‘Assassination Style’: Widow Of Man Slain In The Bundys’ Oregon Standoff Is Suing The Feds
The widow of Robert “LaVoy” Finicum is suing the Oregon State Police, the FBI and others over her husband’s death during the 2016 armed takeover of the Malheur National Wildlife Refuge in Oregon.
Jeanette Finicum filed a wrongful death lawsuit Friday, the second anniversary of her husband’s death. The lawsuit is for $5 million each for herself, her 12 children and her deceased husband’s estate, a total of $70 million plus court costs, The Oregonian reports.
LaVoy was “fatally shot three times in the back, assassination style, by one or more militarized officers of the Oregon State Police and/or FBI,” the lawsuit states. “He was deliberately executed by a pre-planned government ambush, after he had exited his vehicle with his hands up.”
WATCH: Video released by the FBI shows a cellphone video from inside the cab overlaid with footage from an FBI drone in the air. Finicum’s death comes after the 5:30 mark. WARNING: GRAPHIC FOOTAGE
Days before the shooting, Jeanette had visited her husband at Malheur, staying with him from Thursday, Jan. 21, through Sunday, Jan. 24.
“My husband took me into town for breakfast, we went to church, he was actively engaged all day with people, teaching them about the Constitution and property rights,” Jeanette told The Daily Caller News Foundation. “It was a peaceful place, quite frankly.”
Jeanette’s husband was killed that Tuesday, Jan. 26.
The plaintiffs and authorities have made a series of competing claims surrounding LaVoy’s death. The situation is made more complex by the unethical and illegal actions federal prosecutors and agents took against the Bundy family, whom LaVoy was with at Malheur, and the ongoing trial of FBI agent W. Joseph Astarita.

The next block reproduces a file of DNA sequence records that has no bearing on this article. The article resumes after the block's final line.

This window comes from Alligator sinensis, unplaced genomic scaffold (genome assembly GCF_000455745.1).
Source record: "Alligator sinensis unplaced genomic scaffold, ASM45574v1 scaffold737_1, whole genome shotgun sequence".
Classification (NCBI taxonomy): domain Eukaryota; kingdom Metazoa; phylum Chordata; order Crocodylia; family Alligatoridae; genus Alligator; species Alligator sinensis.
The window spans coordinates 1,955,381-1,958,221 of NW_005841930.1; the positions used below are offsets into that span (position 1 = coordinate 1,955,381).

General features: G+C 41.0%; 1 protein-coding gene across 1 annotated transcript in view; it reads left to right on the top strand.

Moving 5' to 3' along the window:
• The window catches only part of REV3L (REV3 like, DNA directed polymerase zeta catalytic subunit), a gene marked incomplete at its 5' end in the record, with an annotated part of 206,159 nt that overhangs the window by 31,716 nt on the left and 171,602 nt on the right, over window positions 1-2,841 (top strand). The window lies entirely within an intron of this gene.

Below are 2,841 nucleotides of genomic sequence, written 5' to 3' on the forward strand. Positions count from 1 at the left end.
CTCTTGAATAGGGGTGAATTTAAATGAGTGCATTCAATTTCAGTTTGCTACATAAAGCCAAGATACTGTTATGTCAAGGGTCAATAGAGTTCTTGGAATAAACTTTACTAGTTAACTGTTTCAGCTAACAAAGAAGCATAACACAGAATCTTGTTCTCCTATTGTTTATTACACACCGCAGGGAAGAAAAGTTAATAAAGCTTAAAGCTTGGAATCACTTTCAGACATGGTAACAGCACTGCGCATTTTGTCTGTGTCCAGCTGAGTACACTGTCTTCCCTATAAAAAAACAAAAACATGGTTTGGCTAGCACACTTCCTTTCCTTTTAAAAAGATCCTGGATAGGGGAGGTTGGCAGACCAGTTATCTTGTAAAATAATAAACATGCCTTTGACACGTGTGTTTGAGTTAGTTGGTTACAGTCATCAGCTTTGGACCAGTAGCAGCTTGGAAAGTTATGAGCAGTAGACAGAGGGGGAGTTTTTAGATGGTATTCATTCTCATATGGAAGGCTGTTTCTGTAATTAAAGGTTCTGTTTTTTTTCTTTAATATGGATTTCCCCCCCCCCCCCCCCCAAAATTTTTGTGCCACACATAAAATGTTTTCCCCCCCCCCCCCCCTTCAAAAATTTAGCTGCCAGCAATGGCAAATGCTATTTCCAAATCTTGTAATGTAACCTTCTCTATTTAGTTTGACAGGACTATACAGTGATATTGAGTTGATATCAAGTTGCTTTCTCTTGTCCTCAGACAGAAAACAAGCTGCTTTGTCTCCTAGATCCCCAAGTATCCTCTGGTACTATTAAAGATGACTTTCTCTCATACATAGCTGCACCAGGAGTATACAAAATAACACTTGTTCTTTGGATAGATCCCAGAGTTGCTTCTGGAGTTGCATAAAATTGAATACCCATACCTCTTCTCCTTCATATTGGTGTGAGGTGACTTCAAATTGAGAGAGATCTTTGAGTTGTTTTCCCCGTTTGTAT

Astarita was a member of the FBI Hostage Rescue Team and fired two shots into LaVoy’s pickup after it crashed into a snowbank. Astarita “falsely stated he had not fired his weapon during the attempted arrest of Robert LaVoy Finicum,” Assistant U.S. Attorney Pamala Holsinger wrote in the indictment, according to OPB.
Astarita had opened fire on LaVoy’s vehicle after it swerved into a snowbank to avoid hitting an FBI roadblock. LaVoy, who was driving, and three others in his backseat, including Ryan Bundy, had been trying to outrun federal authorities. They were en route to a meeting with supporters in another county when authorities pulled them over. The FBI had learned about the meeting from an informant embedded at Malheur, and set up the traffic stop to take the men into custody.
Immediately after crashing, LaVoy exited his vehicle with his arms up, but dropped them to his jacket several times as he walked away from his vehicle. Federal agents circled while LaVoy called, “Go ahead and shoot me” and “You’re going to have to shoot me.”
After LaVoy reached to his side a third time, he was fatally shot by federal agents.
Authorities report that agents shot LaVoy as he was reaching for a loaded 9mm Ruger semi-automatic handgun in his jacket pocket. Officers also found two handguns and two MP15 rifles under the back seat, according to The Oregonian.
“Mr. Finicum repeatedly and knowingly made choices that put him in this situation,” Harney County District Attorney Tim Colahan said in 2016 after the investigation into LaVoy’s death. “It was not the outcome that any of us wanted but one he, alone, is responsible for.”
Jeanette maintains that the fault lie with the FBI, police, Bureau of Land Management and others involved at Malheur.
“I hope that there is accountability and justice for my husband,” Jeanette told TheDCNF. “If LaVoy hadn’t been murdered that day, he would’ve been afforded due process, his day in court and he would be a free man right now. And he would be home with our family.”
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